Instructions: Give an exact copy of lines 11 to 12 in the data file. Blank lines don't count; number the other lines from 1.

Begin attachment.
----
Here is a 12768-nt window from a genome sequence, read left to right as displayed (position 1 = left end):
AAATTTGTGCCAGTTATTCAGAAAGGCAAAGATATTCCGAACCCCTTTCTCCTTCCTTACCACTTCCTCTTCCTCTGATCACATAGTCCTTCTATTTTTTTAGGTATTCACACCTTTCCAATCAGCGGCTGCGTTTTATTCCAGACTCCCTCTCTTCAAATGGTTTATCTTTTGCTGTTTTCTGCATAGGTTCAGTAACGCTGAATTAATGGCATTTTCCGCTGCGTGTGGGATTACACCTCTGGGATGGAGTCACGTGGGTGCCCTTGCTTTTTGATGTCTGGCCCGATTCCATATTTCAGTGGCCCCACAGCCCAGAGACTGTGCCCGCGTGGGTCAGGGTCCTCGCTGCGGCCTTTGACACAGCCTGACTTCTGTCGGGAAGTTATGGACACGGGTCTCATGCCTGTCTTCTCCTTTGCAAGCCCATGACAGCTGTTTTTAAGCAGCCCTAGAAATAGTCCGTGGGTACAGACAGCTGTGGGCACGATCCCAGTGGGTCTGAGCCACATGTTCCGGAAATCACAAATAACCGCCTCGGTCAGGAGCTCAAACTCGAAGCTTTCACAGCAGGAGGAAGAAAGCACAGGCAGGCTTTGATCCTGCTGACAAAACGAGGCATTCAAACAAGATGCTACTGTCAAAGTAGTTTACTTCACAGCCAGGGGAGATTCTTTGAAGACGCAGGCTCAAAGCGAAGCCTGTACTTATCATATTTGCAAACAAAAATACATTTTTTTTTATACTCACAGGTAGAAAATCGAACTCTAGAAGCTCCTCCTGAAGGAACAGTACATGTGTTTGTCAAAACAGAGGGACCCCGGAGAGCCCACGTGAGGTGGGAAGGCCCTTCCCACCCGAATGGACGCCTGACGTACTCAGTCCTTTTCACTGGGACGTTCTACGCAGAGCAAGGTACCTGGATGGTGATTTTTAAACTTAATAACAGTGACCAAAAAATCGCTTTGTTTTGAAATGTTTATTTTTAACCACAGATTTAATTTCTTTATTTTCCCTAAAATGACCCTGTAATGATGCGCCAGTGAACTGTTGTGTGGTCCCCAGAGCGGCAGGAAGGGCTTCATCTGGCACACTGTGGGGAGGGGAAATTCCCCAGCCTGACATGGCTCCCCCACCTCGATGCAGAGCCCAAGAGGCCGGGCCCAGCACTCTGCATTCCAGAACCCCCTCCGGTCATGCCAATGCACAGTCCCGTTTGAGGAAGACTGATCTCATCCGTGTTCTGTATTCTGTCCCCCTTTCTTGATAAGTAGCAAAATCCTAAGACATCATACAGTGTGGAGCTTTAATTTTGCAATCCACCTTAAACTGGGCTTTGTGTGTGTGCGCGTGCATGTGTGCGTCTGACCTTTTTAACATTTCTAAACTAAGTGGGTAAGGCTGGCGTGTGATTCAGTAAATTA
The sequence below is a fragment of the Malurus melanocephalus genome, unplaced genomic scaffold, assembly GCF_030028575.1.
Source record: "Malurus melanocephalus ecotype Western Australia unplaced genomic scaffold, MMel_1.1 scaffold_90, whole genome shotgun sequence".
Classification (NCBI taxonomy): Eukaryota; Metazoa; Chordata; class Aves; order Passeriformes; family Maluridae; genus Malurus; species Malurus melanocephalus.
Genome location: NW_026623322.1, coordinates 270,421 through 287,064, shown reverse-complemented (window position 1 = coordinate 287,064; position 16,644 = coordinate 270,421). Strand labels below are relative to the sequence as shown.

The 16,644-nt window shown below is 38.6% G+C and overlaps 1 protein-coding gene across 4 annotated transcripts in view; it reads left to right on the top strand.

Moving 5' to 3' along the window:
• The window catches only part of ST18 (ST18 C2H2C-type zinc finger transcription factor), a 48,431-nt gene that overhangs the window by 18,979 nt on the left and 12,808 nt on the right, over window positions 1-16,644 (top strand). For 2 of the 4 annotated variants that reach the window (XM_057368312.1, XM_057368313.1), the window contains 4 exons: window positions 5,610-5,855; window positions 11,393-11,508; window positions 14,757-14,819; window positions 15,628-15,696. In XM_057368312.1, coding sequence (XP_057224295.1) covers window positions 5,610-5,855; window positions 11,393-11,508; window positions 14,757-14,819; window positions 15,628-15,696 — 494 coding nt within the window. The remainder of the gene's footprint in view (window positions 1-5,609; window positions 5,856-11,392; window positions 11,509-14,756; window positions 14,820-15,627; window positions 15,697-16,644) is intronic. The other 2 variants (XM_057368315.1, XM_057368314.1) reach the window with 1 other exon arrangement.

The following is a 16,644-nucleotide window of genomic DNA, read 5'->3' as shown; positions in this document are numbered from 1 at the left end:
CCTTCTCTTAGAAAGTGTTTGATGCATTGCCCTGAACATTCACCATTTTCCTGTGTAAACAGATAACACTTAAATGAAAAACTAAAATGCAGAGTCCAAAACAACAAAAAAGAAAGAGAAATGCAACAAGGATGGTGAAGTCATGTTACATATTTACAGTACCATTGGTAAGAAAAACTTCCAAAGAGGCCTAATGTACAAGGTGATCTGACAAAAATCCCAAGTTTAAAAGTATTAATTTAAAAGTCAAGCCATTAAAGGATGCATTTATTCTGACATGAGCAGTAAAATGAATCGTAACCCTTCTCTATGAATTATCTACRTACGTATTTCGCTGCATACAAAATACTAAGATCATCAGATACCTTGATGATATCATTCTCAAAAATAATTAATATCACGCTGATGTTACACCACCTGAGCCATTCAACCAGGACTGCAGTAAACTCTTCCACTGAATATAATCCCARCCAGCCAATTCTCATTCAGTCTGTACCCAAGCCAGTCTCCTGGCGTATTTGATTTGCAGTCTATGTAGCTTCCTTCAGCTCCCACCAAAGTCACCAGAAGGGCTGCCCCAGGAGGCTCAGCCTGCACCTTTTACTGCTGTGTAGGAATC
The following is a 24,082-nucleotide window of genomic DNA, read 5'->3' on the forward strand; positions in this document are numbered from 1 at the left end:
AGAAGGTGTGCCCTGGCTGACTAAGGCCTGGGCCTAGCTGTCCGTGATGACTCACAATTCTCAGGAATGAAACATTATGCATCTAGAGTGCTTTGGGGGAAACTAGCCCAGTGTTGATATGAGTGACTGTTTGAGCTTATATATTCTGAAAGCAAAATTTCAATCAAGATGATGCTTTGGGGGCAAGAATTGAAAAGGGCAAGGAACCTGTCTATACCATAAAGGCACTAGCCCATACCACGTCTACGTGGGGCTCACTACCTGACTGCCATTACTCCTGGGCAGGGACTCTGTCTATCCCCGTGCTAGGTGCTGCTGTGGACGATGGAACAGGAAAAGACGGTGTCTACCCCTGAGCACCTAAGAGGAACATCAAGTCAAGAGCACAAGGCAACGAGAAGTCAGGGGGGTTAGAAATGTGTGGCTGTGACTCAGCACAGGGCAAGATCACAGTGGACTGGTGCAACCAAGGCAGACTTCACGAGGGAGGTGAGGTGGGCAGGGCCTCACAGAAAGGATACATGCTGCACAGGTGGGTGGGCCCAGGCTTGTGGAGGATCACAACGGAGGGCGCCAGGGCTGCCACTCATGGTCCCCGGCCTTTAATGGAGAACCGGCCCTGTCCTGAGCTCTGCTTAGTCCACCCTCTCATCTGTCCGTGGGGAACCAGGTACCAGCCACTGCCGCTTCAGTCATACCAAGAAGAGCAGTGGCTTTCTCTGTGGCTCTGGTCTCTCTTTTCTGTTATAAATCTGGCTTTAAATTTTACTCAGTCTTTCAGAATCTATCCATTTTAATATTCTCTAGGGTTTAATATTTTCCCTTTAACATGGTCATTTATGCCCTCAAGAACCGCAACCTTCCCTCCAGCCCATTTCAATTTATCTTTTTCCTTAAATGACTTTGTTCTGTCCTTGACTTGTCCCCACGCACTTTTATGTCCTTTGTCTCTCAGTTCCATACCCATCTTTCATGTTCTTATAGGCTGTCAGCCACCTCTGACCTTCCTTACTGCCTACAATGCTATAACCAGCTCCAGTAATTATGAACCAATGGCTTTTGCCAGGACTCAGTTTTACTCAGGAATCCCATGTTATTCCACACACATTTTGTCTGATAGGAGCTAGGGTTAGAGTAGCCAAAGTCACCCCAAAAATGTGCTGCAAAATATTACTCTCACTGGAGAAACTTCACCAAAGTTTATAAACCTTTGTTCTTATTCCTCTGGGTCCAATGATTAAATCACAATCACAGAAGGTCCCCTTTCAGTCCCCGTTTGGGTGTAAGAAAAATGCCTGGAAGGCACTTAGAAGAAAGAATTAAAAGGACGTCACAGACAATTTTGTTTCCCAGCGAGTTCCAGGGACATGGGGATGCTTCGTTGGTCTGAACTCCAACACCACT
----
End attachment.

CCTTCTCTTAGAAAGTGTTTGATGCATTGCCCTGAACATTCACCATTTTCCTGTGTAAACAGATAACACTTAAATGAAAAACTAAAATGCAGAGTCCAAAACAACAAAAAAGAAAGAGAAATGCAACAAGGATGGTGAAGTCATGTTACATATTTACAGTACCATTGGTAAGAAAAACTTCCAAAGAGGCCTAATGTACAAGGTGATCTGACAAAAATCCCAAGTTTAAAAGTATTAATTTAAAAGTCAAGCCATTAAAGGATGCATTTATTCTGACATGAGCAGTAAAATGAATCGTAACCCTTCTCTATGAATTATCTACRTACGTATTTCGCTGCATACAAAATACTAAGATCATCAGATACCTTGATGATATCATTCTCAAAAATAATTAATATCACGCTGATGTTACACCACCTGAGCCATTCAACCAGGACTGCAGTAAACTCTTCCACTGAATATAATCCCARCCAGCCAATTCTCATTCAGTCTGTACCCAAGCCAGTCTCCTGGCGTATTTGATTTGCAGTCTATGTAGCTTCCTTCAGCTCCCACCAAAGTCACCAGAAGGGCTGCCCCAGGAGGCTCAGCCTGCACCTTTTACTGCTGTGTAGGAATC
The following is a 24,082-nucleotide window of genomic DNA, read 5'->3' on the forward strand; positions in this document are numbered from 1 at the left end: